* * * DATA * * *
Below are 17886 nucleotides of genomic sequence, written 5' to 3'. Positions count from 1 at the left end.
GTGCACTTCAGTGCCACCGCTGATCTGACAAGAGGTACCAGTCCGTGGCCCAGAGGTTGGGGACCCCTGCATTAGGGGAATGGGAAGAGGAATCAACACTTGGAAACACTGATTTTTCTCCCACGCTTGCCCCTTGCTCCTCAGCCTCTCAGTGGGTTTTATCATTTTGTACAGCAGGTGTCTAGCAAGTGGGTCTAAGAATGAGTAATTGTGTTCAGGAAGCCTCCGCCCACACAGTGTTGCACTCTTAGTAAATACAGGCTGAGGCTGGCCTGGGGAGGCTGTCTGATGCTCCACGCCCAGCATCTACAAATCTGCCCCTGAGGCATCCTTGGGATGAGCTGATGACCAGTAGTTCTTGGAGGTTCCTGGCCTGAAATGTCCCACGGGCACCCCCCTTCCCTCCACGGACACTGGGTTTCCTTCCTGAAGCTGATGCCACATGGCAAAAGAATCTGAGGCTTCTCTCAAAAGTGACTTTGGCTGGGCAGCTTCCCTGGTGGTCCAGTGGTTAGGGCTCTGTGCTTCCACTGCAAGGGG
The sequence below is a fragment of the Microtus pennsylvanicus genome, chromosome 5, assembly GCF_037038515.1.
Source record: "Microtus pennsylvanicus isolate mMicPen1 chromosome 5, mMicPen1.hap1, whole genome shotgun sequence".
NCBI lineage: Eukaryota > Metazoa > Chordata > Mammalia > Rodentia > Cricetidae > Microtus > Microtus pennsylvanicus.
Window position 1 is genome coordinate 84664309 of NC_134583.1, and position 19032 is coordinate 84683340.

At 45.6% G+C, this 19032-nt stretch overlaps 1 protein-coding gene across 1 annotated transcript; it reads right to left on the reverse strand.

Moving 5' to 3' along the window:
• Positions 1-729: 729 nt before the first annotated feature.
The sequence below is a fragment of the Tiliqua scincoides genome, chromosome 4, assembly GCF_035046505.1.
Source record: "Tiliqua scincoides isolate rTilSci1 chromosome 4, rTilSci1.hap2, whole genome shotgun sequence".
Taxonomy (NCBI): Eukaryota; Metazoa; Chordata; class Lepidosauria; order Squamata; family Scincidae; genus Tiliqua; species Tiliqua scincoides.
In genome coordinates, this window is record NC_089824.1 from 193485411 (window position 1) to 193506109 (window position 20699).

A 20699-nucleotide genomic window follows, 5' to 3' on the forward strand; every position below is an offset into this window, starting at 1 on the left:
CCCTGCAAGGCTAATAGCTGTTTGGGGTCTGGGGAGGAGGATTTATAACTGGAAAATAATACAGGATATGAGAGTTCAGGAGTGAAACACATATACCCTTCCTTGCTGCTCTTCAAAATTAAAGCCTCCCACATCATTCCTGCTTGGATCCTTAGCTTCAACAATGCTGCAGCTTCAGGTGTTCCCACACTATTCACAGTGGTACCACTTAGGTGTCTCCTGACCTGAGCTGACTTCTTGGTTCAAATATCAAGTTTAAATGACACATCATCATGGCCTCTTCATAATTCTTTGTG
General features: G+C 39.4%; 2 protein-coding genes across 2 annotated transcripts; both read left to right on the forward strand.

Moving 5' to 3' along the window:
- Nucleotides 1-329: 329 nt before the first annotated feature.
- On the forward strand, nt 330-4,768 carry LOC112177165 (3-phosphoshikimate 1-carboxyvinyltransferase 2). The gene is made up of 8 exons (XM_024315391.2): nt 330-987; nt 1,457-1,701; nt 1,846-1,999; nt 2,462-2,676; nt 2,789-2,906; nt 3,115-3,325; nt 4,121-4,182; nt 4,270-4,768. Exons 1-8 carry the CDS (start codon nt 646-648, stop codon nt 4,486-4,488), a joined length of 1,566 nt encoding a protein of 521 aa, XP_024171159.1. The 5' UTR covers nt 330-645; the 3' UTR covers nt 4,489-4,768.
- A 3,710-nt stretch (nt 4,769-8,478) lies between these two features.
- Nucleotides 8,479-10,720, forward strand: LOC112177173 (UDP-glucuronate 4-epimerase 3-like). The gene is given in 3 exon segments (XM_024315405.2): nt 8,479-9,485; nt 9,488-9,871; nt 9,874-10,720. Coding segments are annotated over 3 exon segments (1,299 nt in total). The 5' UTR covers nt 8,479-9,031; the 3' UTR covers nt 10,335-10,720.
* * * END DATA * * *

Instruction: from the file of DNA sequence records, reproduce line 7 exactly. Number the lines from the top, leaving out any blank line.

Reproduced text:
At 45.6% G+C, this 19032-nt stretch overlaps 1 protein-coding gene across 1 annotated transcript; it reads right to left on the reverse strand.